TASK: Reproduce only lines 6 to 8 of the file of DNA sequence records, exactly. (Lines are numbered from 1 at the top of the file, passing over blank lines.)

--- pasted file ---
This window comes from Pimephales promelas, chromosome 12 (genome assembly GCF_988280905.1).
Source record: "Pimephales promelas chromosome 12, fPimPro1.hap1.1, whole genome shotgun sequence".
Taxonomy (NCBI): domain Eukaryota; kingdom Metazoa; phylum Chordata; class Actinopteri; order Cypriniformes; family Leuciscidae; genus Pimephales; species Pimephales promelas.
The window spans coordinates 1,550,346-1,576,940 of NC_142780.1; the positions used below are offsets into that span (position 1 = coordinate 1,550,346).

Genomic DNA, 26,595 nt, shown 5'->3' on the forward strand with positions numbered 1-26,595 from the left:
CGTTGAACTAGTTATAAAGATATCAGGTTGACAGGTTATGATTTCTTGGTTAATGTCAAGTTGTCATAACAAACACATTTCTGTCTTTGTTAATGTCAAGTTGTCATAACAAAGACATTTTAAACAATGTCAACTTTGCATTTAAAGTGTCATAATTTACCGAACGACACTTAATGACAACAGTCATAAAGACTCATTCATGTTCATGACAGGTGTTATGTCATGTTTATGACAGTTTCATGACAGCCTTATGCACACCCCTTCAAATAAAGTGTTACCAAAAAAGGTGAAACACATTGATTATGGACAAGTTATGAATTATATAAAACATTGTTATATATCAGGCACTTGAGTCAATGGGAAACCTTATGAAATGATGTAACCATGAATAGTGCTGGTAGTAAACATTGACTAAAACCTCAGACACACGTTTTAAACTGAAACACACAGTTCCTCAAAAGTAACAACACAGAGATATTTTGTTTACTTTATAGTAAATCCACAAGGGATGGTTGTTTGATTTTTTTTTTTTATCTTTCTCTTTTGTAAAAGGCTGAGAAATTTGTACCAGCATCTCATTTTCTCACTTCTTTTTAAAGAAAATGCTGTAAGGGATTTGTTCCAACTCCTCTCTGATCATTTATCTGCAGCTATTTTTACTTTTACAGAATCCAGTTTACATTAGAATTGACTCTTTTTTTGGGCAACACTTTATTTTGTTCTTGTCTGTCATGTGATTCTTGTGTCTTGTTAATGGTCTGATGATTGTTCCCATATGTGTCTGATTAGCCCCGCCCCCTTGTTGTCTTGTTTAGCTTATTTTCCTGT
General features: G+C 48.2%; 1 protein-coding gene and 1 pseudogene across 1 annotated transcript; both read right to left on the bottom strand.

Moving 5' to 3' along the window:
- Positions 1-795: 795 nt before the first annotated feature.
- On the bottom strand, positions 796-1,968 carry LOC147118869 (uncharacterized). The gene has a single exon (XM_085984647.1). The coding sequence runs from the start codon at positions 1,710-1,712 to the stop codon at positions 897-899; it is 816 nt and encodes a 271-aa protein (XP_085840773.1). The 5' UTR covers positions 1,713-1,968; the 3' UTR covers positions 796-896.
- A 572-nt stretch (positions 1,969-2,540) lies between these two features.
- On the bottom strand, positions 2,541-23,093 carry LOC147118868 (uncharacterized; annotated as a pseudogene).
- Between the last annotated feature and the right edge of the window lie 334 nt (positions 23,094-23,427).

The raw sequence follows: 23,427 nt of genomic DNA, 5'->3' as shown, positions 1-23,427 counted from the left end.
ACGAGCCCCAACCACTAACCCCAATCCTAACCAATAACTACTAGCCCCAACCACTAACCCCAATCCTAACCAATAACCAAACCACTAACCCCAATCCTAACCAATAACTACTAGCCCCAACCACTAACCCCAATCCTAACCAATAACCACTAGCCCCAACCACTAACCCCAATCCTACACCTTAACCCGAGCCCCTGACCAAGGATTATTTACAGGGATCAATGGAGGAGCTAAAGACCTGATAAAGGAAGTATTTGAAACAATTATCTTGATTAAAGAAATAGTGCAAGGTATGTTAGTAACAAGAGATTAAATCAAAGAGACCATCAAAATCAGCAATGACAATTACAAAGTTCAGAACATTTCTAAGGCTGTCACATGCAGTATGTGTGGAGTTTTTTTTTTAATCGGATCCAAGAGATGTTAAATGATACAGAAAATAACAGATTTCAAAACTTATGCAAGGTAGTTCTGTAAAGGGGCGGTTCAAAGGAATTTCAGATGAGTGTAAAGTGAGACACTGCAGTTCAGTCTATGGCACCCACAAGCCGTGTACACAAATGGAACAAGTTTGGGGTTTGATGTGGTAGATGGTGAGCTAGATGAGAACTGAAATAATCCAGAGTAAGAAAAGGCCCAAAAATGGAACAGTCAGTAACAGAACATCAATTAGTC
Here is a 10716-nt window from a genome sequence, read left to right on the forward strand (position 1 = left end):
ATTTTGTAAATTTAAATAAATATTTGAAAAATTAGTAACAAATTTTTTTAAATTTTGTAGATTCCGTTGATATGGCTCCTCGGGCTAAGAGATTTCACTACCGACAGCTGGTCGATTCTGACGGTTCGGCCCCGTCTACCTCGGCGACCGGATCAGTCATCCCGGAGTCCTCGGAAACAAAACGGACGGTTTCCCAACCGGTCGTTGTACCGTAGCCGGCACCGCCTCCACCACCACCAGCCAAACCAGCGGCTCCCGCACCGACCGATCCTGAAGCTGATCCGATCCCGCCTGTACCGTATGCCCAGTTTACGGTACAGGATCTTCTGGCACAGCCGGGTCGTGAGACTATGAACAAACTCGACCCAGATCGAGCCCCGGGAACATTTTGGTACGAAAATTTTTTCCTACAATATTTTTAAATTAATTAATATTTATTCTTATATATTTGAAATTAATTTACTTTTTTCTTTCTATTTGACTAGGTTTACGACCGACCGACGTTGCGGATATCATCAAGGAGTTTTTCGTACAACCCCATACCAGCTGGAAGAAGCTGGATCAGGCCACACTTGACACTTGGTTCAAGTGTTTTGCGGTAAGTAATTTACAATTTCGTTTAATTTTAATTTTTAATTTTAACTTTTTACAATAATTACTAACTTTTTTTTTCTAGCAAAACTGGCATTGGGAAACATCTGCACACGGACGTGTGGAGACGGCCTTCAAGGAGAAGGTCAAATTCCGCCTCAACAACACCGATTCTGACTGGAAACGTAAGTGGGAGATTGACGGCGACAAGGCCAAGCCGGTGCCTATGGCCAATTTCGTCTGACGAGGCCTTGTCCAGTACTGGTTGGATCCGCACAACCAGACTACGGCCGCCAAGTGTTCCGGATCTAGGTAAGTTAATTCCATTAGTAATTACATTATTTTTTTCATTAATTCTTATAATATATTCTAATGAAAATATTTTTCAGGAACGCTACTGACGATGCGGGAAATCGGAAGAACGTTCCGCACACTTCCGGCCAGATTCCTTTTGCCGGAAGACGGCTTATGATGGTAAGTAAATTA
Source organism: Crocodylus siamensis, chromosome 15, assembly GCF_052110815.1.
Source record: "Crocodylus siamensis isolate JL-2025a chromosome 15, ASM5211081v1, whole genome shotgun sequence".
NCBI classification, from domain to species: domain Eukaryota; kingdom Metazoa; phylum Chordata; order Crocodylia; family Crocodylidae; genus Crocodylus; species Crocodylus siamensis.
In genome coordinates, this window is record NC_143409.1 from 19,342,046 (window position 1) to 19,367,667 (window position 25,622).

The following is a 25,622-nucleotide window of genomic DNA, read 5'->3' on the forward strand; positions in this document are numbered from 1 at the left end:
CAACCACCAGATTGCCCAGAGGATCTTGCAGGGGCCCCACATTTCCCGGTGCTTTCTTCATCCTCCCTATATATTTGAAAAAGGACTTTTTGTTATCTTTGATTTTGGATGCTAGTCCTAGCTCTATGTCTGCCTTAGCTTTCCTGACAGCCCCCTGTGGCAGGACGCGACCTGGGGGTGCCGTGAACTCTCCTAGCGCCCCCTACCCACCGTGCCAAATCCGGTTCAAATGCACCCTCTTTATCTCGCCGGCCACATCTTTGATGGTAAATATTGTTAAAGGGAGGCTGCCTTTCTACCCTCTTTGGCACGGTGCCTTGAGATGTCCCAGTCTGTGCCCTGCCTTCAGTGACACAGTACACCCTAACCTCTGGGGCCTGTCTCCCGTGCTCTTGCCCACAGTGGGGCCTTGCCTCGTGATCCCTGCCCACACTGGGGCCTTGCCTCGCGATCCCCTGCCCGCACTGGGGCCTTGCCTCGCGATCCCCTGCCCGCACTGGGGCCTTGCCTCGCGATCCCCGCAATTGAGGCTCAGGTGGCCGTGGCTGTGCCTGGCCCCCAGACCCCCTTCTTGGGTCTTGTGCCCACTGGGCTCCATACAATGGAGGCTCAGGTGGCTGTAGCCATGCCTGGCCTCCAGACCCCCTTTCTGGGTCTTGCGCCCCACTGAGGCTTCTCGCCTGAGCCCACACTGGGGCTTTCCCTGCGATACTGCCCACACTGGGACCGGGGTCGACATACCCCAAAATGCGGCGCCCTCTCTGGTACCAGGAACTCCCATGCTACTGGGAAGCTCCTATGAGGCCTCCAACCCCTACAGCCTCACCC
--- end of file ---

CGTTGAACTAGTTATAAAGATATCAGGTTGACAGGTTATGATTTCTTGGTTAATGTCAAGTTGTCATAACAAACACATTTCTGTCTTTGTTAATGTCAAGTTGTCATAACAAAGACATTTTAAACAATGTCAACTTTGCATTTAAAGTGTCATAATTTACCGAACGACACTTAATGACAACAGTCATAAAGACTCATTCATGTTCATGACAGGTGTTATGTCATGTTTATGACAGTTTCATGACAGCCTTATGCACACCCCTTCAAATAAAGTGTTACCAAAAAAGGTGAAACACATTGATTATGGACAAGTTATGAATTATATAAAACATTGTTATATATCAGGCACTTGAGTCAATGGGAAACCTTATGAAATGATGTAACCATGAATAGTGCTGGTAGTAAACATTGACTAAAACCTCAGACACACGTTTTAAACTGAAACACACAGTTCCTCAAAAGTAACAACACAGAGATATTTTGTTTACTTTATAGTAAATCCACAAGGGATGGTTGTTTGATTTTTTTTTTTTATCTTTCTCTTTTGTAAAAGGCTGAGAAATTTGTACCAGCATCTCATTTTCTCACTTCTTTTTAAAGAAAATGCTGTAAGGGATTTGTTCCAACTCCTCTCTGATCATTTATCTGCAGCTATTTTTACTTTTACAGAATCCAGTTTACATTAGAATTGACTCTTTTTTTGGGCAACACTTTATTTTGTTCTTGTCTGTCATGTGATTCTTGTGTCTTGTTAATGGTCTGATGATTGTTCCCATATGTGTCTGATTAGCCCCGCCCCCTTGTTGTCTTGTTTAGCTTATTTTCCTGT
General features: G+C 48.2%; 1 protein-coding gene and 1 pseudogene across 1 annotated transcript; both read right to left on the bottom strand.

Moving 5' to 3' along the window: